Sticking with the example, I had a goal in mind but didn’t try to build it all at once.  I started out with a 1000 points and began playing games.  I learned what worked and what didn’t as I continued to experiment with different units.  As we added points each month I was able to try new things, and through this trial and error I adjusted my army – because an army becomes yours as you play it – to fit my ideas and style of play.

As the Daemons took over my shelf, I tried out fresh ideas even when the prevailing opinion, locally and online, was it sucked.  In most cases, I simply reaffirmed why it didn’t work, but in some few cases I learned something new others have overlooked.  I’ve argued my position on such subjects over the past year, to no great effect, but I won’t give up.  If I’m convinced I’m right and everyone else thinks I’m mistaken…

…well then, I’m sorry you guys are so wrong!

A Gentleman’s Ones

I’m not needlessly stubborn.  I’m very quick to embrace necessary change, but my point here isn’t how awesome I am (that should be readily apparent) I simply want you fine folks to have faith in your ideas.  Don’t defend them past the point you’ve been proven wrong… on the table.  That’s where the rubber meets the rolling stoner – or something.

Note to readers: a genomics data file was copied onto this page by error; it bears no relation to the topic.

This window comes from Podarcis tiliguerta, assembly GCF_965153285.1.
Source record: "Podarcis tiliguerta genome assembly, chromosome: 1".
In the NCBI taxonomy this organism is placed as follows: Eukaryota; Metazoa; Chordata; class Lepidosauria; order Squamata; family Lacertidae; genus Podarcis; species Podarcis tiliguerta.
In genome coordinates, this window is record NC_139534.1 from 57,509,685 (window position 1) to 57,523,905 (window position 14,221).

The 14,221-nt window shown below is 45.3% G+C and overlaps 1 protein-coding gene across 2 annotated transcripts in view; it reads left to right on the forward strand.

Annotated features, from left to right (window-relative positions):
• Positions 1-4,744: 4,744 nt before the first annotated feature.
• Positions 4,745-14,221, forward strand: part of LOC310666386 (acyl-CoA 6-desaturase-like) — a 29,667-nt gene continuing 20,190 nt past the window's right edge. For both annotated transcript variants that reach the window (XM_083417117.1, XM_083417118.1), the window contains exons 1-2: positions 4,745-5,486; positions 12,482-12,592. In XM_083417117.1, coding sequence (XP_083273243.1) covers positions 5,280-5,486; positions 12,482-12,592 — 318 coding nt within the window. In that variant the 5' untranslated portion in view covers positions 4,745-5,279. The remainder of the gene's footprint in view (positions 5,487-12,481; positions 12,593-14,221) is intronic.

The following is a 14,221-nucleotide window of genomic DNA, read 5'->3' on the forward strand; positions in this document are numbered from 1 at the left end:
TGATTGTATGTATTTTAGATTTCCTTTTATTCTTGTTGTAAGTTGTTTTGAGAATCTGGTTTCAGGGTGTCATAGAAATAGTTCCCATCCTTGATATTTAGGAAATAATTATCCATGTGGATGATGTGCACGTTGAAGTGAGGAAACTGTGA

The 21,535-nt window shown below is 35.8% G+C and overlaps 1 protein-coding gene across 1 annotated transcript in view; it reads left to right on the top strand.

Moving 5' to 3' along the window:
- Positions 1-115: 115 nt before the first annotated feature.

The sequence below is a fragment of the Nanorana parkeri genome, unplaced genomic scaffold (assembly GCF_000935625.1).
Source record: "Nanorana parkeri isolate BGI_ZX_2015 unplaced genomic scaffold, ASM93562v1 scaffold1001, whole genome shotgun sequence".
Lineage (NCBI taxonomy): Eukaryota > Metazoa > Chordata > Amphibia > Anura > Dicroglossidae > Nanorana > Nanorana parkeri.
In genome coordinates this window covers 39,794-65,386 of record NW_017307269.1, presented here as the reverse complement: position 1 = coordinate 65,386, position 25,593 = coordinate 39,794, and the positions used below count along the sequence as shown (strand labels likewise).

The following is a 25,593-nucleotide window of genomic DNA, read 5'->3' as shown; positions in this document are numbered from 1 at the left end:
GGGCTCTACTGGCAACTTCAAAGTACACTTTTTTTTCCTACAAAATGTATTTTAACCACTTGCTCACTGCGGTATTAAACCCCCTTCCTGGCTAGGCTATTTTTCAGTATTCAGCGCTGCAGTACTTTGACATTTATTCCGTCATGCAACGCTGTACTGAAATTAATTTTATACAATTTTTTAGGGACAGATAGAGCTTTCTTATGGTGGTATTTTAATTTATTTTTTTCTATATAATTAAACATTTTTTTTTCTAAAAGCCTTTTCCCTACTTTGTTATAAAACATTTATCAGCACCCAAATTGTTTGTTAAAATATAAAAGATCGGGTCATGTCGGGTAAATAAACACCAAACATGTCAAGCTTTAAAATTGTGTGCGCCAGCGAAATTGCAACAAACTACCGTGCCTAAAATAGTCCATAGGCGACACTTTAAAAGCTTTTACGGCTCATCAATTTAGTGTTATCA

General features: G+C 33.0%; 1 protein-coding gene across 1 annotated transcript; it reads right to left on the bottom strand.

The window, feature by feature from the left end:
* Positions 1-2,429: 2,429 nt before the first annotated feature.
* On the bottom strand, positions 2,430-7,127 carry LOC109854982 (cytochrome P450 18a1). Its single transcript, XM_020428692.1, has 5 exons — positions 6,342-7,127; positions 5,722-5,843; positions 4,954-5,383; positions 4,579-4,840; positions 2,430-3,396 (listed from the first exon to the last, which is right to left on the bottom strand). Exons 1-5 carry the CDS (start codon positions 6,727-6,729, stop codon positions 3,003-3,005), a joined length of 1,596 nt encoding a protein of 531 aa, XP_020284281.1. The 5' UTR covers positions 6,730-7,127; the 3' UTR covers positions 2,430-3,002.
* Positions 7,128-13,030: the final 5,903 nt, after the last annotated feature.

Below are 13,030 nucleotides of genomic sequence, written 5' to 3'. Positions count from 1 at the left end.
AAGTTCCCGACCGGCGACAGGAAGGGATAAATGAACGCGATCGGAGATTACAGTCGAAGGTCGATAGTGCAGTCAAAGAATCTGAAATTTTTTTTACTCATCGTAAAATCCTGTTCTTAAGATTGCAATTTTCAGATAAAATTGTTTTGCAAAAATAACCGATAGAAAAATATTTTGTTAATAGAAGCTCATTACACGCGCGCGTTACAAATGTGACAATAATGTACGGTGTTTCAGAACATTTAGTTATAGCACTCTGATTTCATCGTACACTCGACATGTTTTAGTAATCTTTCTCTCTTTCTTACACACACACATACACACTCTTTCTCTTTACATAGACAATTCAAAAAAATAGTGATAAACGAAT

The sad truth is many of the arguments you’ll come across are needlessly rancorous, since a given unit’s potency changes based on the synergy of the list, the use to which it is being put, and the region in which the army is played.

It’s time to wrap this up though certainly we’re nowhere close to exhausting the subject.  Remember our theme?  You’re in high school now; if you want to succeed it’s time to do your homework.  By its nature, Bell of Lost Souls hits the high points of numerous topics covering a wide range of games; due to the sheer volume of hobbyists it reaches, it can’t afford to specialize.  So while the Internet it large our hobby is small – it shouldn’t be a problem for you to find great sites to kickstart your studies.

Don’t be shy; let us all know what you think!  How has the Internet improved your game or changed the area you play in?  What are your favorite hobby or advice sites?  As a final word, I’d like to thank the Warmaster for his valuable input in this series.  He has a different perspective on several Daemon’s units, and while I didn’t cover it this article I will next week.